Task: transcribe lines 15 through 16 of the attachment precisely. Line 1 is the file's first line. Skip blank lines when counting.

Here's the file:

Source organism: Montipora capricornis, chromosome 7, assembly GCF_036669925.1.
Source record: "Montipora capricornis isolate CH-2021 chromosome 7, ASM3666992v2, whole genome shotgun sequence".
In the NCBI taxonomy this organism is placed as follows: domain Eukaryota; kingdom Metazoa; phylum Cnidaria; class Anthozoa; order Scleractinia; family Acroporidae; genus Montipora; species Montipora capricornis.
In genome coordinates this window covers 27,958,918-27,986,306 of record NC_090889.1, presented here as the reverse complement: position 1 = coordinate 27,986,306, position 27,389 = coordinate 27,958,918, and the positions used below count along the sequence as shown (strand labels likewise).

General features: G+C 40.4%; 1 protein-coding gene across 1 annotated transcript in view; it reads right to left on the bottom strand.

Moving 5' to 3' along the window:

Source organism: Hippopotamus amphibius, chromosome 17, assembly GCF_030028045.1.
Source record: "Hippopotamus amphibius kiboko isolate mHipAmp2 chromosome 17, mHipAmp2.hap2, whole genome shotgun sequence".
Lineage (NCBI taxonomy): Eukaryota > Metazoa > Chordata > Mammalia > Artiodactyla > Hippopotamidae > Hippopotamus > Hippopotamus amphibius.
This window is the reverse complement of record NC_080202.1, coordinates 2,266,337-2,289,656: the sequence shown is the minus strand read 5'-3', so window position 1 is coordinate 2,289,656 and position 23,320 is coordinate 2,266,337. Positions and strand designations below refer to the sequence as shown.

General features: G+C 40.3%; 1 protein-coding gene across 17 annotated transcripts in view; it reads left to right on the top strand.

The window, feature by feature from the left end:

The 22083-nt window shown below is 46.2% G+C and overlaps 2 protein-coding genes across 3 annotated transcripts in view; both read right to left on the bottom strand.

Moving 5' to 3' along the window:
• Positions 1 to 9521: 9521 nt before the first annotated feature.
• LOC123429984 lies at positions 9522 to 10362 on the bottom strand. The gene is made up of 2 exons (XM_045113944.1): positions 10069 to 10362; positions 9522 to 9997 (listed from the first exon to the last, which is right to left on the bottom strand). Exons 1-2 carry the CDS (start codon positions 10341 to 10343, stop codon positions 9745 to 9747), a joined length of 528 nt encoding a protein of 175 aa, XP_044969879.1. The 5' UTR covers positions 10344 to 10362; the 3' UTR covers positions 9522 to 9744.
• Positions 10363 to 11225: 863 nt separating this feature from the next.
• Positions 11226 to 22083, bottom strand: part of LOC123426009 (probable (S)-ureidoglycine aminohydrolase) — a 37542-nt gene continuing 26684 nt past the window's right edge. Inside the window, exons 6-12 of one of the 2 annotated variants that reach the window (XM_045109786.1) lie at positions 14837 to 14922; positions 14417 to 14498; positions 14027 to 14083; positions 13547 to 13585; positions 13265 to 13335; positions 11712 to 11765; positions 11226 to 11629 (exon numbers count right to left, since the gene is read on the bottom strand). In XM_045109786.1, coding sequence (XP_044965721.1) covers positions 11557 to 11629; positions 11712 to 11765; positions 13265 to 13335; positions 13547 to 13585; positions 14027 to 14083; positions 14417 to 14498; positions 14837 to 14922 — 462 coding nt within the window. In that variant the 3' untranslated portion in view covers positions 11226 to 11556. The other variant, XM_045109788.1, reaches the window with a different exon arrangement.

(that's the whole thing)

• Positions 1 to 9521: 9521 nt before the first annotated feature.
• LOC123429984 lies at positions 9522 to 10362 on the bottom strand. The gene is made up of 2 exons (XM_045113944.1): positions 10069 to 10362; positions 9522 to 9997 (listed from the first exon to the last, which is right to left on the bottom strand). Exons 1-2 carry the CDS (start codon positions 10341 to 10343, stop codon positions 9745 to 9747), a joined length of 528 nt encoding a protein of 175 aa, XP_044969879.1. The 5' UTR covers positions 10344 to 10362; the 3' UTR covers positions 9522 to 9744.